8

I am interested in iterating through (re: find and replace purposes), say:

List<String> someList = new ArrayList<String>();

where someList is already populated in an earlier method, and consists of, say just a couple elements, in the fashion of, call it [a:bX, b:Xc],

where the find-and-replace String(s) of interest are, say:

String someString = "X";
String otherString = "Y";
String contentsTBD = "";

Now, ideally I thought I could've iterated over someList like so:

public void readAndReplace() {
    for (int i = 0; i < someList.size(); i++) {
        if (someList.get(i).contains(someString)) {
            someList.get(i).replace(someString, otherString);
        } else {
            ++i;
        }
    }
    System.out.print(someList);
}

wherein the printout should read:

[a:bY, b:Yc]  

Then, I thought this might work:

public void readAndReplace() {
    for (String s : someList) {
        contentsTBD += s;
    }
    for (int i = 0; i < contentsTBD.length(); i++) {
        if (contentsTBD.contains(someString)) {
            contentsTBD.replaceAll(someString, otherString);
        } else {
            ++i;
        }
    }
    System.out.print(contentsTBD);
}

but then quickly realized that this was nonsensical since my reference to i was lost. Any advice would be really helpful. Thank you.

  • 1
    I don't understand what's the problem with your first attempt. – Luiggi Mendoza Oct 12 '12 at 5:37
  • replace doesnot modify the existing String. You need to re-assign the new string. Plus it will also not modify the list. You need to create a new list. – Rohit Jain Oct 12 '12 at 5:43
9
  • First, you are not storing your Replaced String anywhere. It is gone with the wind.

  • Second, your replace will not modify the existing list. You would need to set the new string into the existing location, since you are using traditional for-loop. Or, you can have a new list, and add modified values to that list.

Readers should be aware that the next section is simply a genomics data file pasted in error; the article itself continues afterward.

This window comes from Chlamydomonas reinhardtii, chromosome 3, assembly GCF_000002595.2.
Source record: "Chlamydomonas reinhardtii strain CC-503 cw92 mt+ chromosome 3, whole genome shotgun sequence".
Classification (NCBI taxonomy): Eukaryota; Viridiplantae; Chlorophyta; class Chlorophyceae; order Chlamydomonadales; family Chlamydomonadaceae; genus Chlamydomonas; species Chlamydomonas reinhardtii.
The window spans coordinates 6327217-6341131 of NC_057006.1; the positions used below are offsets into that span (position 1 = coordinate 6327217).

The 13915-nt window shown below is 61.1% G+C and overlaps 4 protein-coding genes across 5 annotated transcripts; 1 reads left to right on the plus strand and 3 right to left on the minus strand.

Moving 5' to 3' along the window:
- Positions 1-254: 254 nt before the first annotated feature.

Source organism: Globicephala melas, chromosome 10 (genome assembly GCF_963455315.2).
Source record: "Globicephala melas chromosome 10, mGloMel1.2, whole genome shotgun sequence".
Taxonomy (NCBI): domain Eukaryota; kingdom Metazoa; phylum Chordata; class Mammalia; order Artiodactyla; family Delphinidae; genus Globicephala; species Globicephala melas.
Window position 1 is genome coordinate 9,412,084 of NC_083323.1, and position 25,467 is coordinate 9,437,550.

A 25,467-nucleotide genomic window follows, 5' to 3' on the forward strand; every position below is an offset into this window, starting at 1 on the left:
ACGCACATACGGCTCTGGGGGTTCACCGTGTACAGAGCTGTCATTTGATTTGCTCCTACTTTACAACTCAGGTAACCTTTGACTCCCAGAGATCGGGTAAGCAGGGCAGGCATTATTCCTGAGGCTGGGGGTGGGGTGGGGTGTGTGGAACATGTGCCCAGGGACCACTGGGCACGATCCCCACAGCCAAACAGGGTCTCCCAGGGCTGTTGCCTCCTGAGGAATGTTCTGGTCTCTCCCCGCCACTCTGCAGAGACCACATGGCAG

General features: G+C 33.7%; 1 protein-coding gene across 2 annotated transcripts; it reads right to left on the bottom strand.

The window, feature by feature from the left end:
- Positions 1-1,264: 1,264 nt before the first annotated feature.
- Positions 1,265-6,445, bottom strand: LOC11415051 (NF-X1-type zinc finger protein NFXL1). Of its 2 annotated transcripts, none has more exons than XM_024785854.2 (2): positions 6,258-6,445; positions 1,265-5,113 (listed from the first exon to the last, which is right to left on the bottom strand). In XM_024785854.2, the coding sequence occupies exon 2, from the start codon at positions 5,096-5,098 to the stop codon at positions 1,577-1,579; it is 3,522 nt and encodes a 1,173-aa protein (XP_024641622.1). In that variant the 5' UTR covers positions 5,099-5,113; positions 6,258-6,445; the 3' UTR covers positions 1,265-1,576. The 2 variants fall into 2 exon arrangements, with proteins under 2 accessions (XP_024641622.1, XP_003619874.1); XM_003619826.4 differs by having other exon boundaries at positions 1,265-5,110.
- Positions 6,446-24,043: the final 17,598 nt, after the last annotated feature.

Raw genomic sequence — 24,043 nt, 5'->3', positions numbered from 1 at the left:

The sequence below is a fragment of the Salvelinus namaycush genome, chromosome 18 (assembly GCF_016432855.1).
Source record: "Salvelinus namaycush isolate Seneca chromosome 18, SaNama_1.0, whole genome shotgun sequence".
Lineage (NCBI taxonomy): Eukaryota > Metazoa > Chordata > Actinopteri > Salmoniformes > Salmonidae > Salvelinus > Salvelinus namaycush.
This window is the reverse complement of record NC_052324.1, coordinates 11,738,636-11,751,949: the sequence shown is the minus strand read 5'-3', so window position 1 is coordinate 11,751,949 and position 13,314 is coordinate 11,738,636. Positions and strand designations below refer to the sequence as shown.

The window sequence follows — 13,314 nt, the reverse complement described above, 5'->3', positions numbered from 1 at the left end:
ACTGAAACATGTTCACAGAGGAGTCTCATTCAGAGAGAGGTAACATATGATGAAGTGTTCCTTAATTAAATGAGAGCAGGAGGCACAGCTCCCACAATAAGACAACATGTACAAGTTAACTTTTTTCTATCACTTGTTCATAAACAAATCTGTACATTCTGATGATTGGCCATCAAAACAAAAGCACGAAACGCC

• Remember, since String in Java is immutable, so all the methods of String class return a new string. They do not modify the existing one. So, you need to re-assign the returned String into a new one.

Try out this code: -

 public void readAndReplace()
    {
      // You can also create a new list out of the existing list.
      // That way, you won't need to modify the existing one.
      List<String> newList = new ArrayList<String>();
      for(int i = 0; i < someList .size(); i++)
      {
          if(someList.get(i).contains(someString))
          {
              newList.add(someList.get(i).replace(someString, otherString));
             //someList.set(i, someList.get(i).replace(someString, otherString));
          } else {

              // If it not contains `someString`, add it as it is to newList
              newList.add(someList.get(i));
          }

       }
       System.out.println(someList);  // Original
       System.out.println(newList);   // New List

    }
  • +1 I liked the use two lists as an example, but you have updated the code, none-the-less, nice. – MadProgrammer Oct 12 '12 at 5:50
  • @MadProgrammer. I'll add it again.. I though we can set it into the existing list itself. So. – Rohit Jain Oct 12 '12 at 5:51
  • I just like the idea that your example provide a comparison between the lists, thought it was neat :) – MadProgrammer Oct 12 '12 at 5:53
7

Edited added explanation,after the suggestion of MadProgrammer,

Point 1: String is Immutable, and you are trying to modify the string with someList.get(i).replace(someString, otherString); that will work, but not get reflected inside your someList, to reflect your someList you have to call the someList.set(i)